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Sharon Praissman Fisher

What You Said Made Me Feel Bad

A Danish perspective on the importance of communicating our feelings

This week we share a guest post from one of the authors of the recent parenting book  The Danish Way, which is full of fascinating parenting from the country that’s been ranked happiest in the world.  Iben Sandahl writes about how to let people know when they have hurt our feelings.

In the United States, the average age of first time mothers has risen to 26.3, yet compared to Denmark, with an average age of 29.2 years old, American women still seem to start earlier.  Denmark is constantly voted as the happiest country in the world, and Danes live longer on average, which may make women feel more confident about waiting longer.  Another reason is that women are more likely to pursue a career and want a financial stability before they have children. Education and career have risen in people's minds, rather than family life, because it means a lot for modern Danish women to be financially independent and recognized socially too.

Yet in Denmark, like in the United States, it can seem like everybody has an opinion about when the time is right to become a mother.

Consider this scenario: You had a cozy meeting with your friend from work, who tells you that it´s selfish of you having a child that late in your life, that you must be crazy – even though you didn't ask for her opinion! Or your neighbor looks you over and says the child will be at greater risk for birth defects. And then your husband goes on and on about you waiting too long when he was ready many years earlier.  

The fact that we have all been children or known some children, makes us feel more familiar with the idea of what measures should be present to give children the best start in life. Similarly, most of us also have quite a lot to say about going to school. We feel connected on another level, why we feel it is our right to express ourselves.

Are you able to let your boss, friend or someone know when they have done or said something to hurt you? If not, you’re not alone, as many of us find this difficult.

Other people’s comments can – intentionally or unintentionally – offend and hurt us. But all too often we keep our mouths shut for fear of conflict.  We have a fundamental fear of being excluded, and of standing alone, because this is a vulnerable situation, which can be difficult to manage.  We need the safety and security of social relationships and hesitate therefore to challenge them.   This strategy is both understandable and appropriate, since human beings need to be part of a flock.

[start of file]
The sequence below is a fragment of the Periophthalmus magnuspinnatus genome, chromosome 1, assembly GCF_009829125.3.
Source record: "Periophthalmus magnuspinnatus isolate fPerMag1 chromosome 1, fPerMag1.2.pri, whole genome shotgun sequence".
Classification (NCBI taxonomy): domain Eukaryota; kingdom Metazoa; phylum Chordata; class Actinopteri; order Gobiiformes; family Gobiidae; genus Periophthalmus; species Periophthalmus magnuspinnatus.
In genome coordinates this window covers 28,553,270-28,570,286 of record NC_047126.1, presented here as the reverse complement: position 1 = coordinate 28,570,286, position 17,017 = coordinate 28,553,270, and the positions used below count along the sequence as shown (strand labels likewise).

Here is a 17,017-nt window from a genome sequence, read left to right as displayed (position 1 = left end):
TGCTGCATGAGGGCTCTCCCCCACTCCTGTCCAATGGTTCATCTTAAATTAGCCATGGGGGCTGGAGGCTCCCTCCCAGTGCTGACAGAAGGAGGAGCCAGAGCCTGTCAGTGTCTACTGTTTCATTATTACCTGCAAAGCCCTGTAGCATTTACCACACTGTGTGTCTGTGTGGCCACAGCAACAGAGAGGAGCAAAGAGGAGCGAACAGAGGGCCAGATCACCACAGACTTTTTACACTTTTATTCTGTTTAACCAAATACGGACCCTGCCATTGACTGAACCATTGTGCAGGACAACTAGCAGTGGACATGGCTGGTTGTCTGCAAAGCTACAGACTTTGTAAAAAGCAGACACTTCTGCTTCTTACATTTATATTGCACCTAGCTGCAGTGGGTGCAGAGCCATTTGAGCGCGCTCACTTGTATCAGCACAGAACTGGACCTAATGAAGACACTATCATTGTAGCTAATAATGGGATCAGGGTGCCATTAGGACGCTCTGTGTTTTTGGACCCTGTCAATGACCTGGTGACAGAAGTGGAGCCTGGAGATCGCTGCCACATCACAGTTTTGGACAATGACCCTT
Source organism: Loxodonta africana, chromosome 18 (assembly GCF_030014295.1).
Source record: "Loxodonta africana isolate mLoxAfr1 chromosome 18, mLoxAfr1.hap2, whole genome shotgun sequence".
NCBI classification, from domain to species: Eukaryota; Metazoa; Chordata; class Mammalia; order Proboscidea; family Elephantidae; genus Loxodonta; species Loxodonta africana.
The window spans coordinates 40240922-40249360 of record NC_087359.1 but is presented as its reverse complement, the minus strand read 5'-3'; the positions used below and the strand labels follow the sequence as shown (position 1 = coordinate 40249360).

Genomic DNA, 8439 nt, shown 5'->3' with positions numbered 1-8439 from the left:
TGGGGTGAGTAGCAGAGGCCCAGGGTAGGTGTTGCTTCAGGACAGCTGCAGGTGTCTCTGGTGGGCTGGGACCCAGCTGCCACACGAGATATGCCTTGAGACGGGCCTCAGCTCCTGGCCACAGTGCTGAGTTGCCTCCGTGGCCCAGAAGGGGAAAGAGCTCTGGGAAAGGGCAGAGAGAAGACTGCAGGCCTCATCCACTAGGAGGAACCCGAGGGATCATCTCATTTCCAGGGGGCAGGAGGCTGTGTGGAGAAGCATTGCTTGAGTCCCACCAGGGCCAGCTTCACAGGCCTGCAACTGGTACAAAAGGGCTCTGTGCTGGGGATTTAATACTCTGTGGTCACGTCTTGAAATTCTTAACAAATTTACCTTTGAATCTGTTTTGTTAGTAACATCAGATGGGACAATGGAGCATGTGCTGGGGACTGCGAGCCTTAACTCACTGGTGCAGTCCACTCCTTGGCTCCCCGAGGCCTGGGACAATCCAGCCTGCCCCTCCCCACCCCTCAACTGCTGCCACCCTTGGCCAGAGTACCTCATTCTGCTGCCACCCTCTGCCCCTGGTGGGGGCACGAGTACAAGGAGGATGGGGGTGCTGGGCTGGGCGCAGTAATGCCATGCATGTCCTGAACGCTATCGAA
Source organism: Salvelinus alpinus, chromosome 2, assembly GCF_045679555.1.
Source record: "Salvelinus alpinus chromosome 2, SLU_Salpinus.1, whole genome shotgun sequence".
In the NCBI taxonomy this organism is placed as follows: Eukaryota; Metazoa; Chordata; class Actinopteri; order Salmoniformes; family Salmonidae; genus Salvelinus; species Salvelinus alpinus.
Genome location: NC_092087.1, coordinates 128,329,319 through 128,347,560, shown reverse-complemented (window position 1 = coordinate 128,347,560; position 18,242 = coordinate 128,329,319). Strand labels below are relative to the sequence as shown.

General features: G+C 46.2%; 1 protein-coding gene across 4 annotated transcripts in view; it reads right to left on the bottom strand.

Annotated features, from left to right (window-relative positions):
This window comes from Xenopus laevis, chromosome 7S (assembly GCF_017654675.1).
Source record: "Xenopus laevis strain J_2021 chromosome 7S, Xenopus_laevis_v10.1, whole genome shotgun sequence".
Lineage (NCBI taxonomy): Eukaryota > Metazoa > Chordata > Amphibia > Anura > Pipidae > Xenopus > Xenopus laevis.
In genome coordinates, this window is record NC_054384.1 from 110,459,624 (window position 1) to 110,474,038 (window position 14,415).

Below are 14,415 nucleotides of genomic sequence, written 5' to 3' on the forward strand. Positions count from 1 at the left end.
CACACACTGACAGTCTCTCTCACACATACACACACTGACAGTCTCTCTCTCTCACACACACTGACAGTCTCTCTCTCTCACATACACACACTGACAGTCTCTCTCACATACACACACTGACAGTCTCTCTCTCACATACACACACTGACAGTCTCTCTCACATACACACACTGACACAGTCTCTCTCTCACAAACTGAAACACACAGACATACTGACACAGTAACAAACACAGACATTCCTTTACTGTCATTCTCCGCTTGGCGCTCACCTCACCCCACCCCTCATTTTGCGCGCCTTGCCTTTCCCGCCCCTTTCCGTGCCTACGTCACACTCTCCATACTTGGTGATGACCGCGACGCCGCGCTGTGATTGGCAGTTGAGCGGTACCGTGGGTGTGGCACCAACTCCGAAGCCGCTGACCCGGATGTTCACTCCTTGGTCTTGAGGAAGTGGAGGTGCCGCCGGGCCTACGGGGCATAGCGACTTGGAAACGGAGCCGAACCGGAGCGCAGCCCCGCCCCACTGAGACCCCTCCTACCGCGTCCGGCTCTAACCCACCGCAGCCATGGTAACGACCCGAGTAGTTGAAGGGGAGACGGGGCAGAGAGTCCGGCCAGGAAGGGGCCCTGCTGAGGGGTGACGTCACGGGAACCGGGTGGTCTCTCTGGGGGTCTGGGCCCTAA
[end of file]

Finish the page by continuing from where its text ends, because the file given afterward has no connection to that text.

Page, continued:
But we should also be able to speak out – even at the risk of rejection and becoming ostracized.  It is important to establish your own boundaries and remain steadfast on values that are important to you. If you often compromise on your own foundation, it will eventually begin to crumble, and that’s not what you want.  This is about being an active participant in your own life and not just sliding through.  

Speak out for the other person’s sake

Another reason to pluck up the courage to say: “that made me feel bad” once in a while is for the sake of the other person and your relationship with them. Honesty creates closeness and most likely also generates greater sympathy. It is important for all of us to know when we have done something that may have a significant effect on someone else. We can’t change something if we don’t know what that something is, and minor irritations have a tendency to clump together and grow, which in time will create distance between you and those you care about.  

Choose your battles wisely

On the other hand, it isn’t always smart to speak out the moment you feel a little tug at your self-esteem. One should always choose one’s battles wisely. Sometimes it may be better to let things lie and maintain your dignity. Time is an important factor, since the power of your emotions will diminish and begin cooperating with reason.

This is how to speak your mind:  

1. Take a deep breath and let the problem lie for a couple of days. Sleep on it.

2. Try to find out why the thing the other person said affected you the way it did. Was it contrary to your values, or did it bring back old memories?  Maybe it has more to do with you than with what was actually said.

3. If it still bothers you after a couple of days, do something about it, but first figure out what you want out of this. You can’t control how the other person will react to your message, so take some time to think about if it is “enough” for you to just say it, or do you need some sort of concession from the other person before you feel satisfied? And is that realistic?

4. Find a suitable moment where you can say what’s on your mind. Prepare the other person for the fact that you are going to say something important, so you don’t risk overwhelming them, causing them to become defensive.

5. Just say what you are feeling, straight out. Don’t make a big deal out of it, but try to be clear. Stay on your side of the field. Say, for instance: “When you said what you said, I felt it was a critical comment and an attack on my competency, which made me feel bad. Was that your intention?” By asking if you understood the other person correctly, you indicate that you might have misunderstood something. This will reduce the accusatory tone and invite dialogue instead of argument.

6. Keep your guard down, and say that you want to maintain your relationship so that there are no misunderstandings. Even if you are good friends, married, or colleagues, you are still different individuals.  

Iben Sandahl is the co-author of The Danish Way Of Parenting: A Guide To Raising The Happiest Kids in the World. You can also visit Iben’s Facebook page or follow her on Instagram for more inspiration about parenting.

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